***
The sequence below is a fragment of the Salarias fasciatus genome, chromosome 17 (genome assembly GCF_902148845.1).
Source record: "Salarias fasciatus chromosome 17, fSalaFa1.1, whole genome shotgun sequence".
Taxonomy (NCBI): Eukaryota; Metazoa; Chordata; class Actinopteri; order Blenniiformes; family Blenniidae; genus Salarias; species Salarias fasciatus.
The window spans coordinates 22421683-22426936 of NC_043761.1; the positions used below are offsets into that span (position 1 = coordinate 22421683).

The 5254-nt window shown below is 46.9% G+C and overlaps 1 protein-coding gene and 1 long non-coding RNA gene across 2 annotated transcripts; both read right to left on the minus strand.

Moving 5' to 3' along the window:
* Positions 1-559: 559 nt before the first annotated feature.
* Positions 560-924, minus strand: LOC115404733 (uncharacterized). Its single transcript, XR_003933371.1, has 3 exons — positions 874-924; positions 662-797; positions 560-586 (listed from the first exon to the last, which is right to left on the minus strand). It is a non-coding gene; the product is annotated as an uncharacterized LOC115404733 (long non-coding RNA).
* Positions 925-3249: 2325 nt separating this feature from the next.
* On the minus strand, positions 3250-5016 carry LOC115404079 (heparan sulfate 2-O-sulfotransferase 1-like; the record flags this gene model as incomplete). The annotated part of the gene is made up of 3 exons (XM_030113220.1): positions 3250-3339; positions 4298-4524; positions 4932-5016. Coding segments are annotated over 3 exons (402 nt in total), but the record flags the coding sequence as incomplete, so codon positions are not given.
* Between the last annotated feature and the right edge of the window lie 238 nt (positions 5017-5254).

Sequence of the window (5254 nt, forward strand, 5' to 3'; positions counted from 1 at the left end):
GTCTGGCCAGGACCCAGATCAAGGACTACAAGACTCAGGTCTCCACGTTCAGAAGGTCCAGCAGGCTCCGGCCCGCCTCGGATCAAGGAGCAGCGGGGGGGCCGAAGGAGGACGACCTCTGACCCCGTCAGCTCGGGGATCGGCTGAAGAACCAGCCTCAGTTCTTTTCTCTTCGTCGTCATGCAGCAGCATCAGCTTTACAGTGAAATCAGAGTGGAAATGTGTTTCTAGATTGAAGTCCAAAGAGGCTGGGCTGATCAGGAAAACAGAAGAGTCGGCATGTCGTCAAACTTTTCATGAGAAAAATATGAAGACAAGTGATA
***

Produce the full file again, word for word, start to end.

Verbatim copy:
The sequence below is a fragment of the Salarias fasciatus genome, chromosome 17 (genome assembly GCF_902148845.1).
Source record: "Salarias fasciatus chromosome 17, fSalaFa1.1, whole genome shotgun sequence".
Taxonomy (NCBI): Eukaryota; Metazoa; Chordata; class Actinopteri; order Blenniiformes; family Blenniidae; genus Salarias; species Salarias fasciatus.
The window spans coordinates 22421683-22426936 of NC_043761.1; the positions used below are offsets into that span (position 1 = coordinate 22421683).

The 5254-nt window shown below is 46.9% G+C and overlaps 1 protein-coding gene and 1 long non-coding RNA gene across 2 annotated transcripts; both read right to left on the minus strand.

Moving 5' to 3' along the window:
* Positions 1-559: 559 nt before the first annotated feature.
* Positions 560-924, minus strand: LOC115404733 (uncharacterized). Its single transcript, XR_003933371.1, has 3 exons — positions 874-924; positions 662-797; positions 560-586 (listed from the first exon to the last, which is right to left on the minus strand). It is a non-coding gene; the product is annotated as an uncharacterized LOC115404733 (long non-coding RNA).
* Positions 925-3249: 2325 nt separating this feature from the next.
* On the minus strand, positions 3250-5016 carry LOC115404079 (heparan sulfate 2-O-sulfotransferase 1-like; the record flags this gene model as incomplete). The annotated part of the gene is made up of 3 exons (XM_030113220.1): positions 3250-3339; positions 4298-4524; positions 4932-5016. Coding segments are annotated over 3 exons (402 nt in total), but the record flags the coding sequence as incomplete, so codon positions are not given.
* Between the last annotated feature and the right edge of the window lie 238 nt (positions 5017-5254).

Sequence of the window (5254 nt, forward strand, 5' to 3'; positions counted from 1 at the left end):
GTCTGGCCAGGACCCAGATCAAGGACTACAAGACTCAGGTCTCCACGTTCAGAAGGTCCAGCAGGCTCCGGCCCGCCTCGGATCAAGGAGCAGCGGGGGGGCCGAAGGAGGACGACCTCTGACCCCGTCAGCTCGGGGATCGGCTGAAGAACCAGCCTCAGTTCTTTTCTCTTCGTCGTCATGCAGCAGCATCAGCTTTACAGTGAAATCAGAGTGGAAATGTGTTTCTAGATTGAAGTCCAAAGAGGCTGGGCTGATCAGGAAAACAGAAGAGTCGGCATGTCGTCAAACTTTTCATGAGAAAAATATGAAGACAAGTGATA